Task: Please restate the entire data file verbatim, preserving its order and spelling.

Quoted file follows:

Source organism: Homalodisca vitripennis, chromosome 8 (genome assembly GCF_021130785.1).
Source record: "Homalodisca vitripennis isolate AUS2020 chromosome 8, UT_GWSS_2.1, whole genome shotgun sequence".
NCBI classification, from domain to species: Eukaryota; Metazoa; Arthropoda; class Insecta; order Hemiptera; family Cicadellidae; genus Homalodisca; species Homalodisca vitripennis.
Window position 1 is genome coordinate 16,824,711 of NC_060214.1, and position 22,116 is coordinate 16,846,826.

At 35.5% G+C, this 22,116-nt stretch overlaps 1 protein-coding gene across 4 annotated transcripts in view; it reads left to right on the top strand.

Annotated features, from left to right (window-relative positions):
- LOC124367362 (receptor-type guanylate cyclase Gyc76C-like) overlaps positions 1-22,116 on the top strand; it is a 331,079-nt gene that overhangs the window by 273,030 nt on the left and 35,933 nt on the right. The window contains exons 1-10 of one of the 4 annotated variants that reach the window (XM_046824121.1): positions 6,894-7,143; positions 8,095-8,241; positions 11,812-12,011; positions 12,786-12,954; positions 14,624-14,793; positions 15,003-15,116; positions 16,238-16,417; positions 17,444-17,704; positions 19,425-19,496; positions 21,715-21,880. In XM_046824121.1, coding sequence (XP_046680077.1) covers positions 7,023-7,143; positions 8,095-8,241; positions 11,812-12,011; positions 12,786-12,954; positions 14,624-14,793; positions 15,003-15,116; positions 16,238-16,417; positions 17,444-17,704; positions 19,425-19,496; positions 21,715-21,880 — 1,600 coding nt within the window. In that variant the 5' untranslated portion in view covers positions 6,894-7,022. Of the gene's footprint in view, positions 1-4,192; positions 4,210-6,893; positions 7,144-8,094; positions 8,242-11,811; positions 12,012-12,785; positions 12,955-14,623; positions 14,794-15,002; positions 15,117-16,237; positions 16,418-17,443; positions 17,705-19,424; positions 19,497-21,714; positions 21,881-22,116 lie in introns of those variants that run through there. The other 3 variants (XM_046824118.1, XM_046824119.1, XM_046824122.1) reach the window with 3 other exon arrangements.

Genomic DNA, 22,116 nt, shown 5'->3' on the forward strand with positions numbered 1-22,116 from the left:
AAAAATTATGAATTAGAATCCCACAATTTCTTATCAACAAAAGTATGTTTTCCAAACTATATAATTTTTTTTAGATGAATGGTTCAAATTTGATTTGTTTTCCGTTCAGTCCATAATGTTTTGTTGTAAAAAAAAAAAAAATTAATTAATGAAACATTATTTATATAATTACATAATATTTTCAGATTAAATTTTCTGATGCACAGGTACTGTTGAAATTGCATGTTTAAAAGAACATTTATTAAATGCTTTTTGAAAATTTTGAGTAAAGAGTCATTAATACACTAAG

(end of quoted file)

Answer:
Source organism: Homalodisca vitripennis, chromosome 8 (genome assembly GCF_021130785.1).
Source record: "Homalodisca vitripennis isolate AUS2020 chromosome 8, UT_GWSS_2.1, whole genome shotgun sequence".
NCBI classification, from domain to species: Eukaryota; Metazoa; Arthropoda; class Insecta; order Hemiptera; family Cicadellidae; genus Homalodisca; species Homalodisca vitripennis.
Window position 1 is genome coordinate 16,824,711 of NC_060214.1, and position 22,116 is coordinate 16,846,826.

At 35.5% G+C, this 22,116-nt stretch overlaps 1 protein-coding gene across 4 annotated transcripts in view; it reads left to right on the top strand.

Annotated features, from left to right (window-relative positions):
- LOC124367362 (receptor-type guanylate cyclase Gyc76C-like) overlaps positions 1-22,116 on the top strand; it is a 331,079-nt gene that overhangs the window by 273,030 nt on the left and 35,933 nt on the right. The window contains exons 1-10 of one of the 4 annotated variants that reach the window (XM_046824121.1): positions 6,894-7,143; positions 8,095-8,241; positions 11,812-12,011; positions 12,786-12,954; positions 14,624-14,793; positions 15,003-15,116; positions 16,238-16,417; positions 17,444-17,704; positions 19,425-19,496; positions 21,715-21,880. In XM_046824121.1, coding sequence (XP_046680077.1) covers positions 7,023-7,143; positions 8,095-8,241; positions 11,812-12,011; positions 12,786-12,954; positions 14,624-14,793; positions 15,003-15,116; positions 16,238-16,417; positions 17,444-17,704; positions 19,425-19,496; positions 21,715-21,880 — 1,600 coding nt within the window. In that variant the 5' untranslated portion in view covers positions 6,894-7,022. Of the gene's footprint in view, positions 1-4,192; positions 4,210-6,893; positions 7,144-8,094; positions 8,242-11,811; positions 12,012-12,785; positions 12,955-14,623; positions 14,794-15,002; positions 15,117-16,237; positions 16,418-17,443; positions 17,705-19,424; positions 19,497-21,714; positions 21,881-22,116 lie in introns of those variants that run through there. The other 3 variants (XM_046824118.1, XM_046824119.1, XM_046824122.1) reach the window with 3 other exon arrangements.

Genomic DNA, 22,116 nt, shown 5'->3' on the forward strand with positions numbered 1-22,116 from the left:
AAAAATTATGAATTAGAATCCCACAATTTCTTATCAACAAAAGTATGTTTTCCAAACTATATAATTTTTTTTAGATGAATGGTTCAAATTTGATTTGTTTTCCGTTCAGTCCATAATGTTTTGTTGTAAAAAAAAAAAAAATTAATTAATGAAACATTATTTATATAATTACATAATATTTTCAGATTAAATTTTCTGATGCACAGGTACTGTTGAAATTGCATGTTTAAAAGAACATTTATTAAATGCTTTTTGAAAATTTTGAGTAAAGAGTCATTAATACACTAAG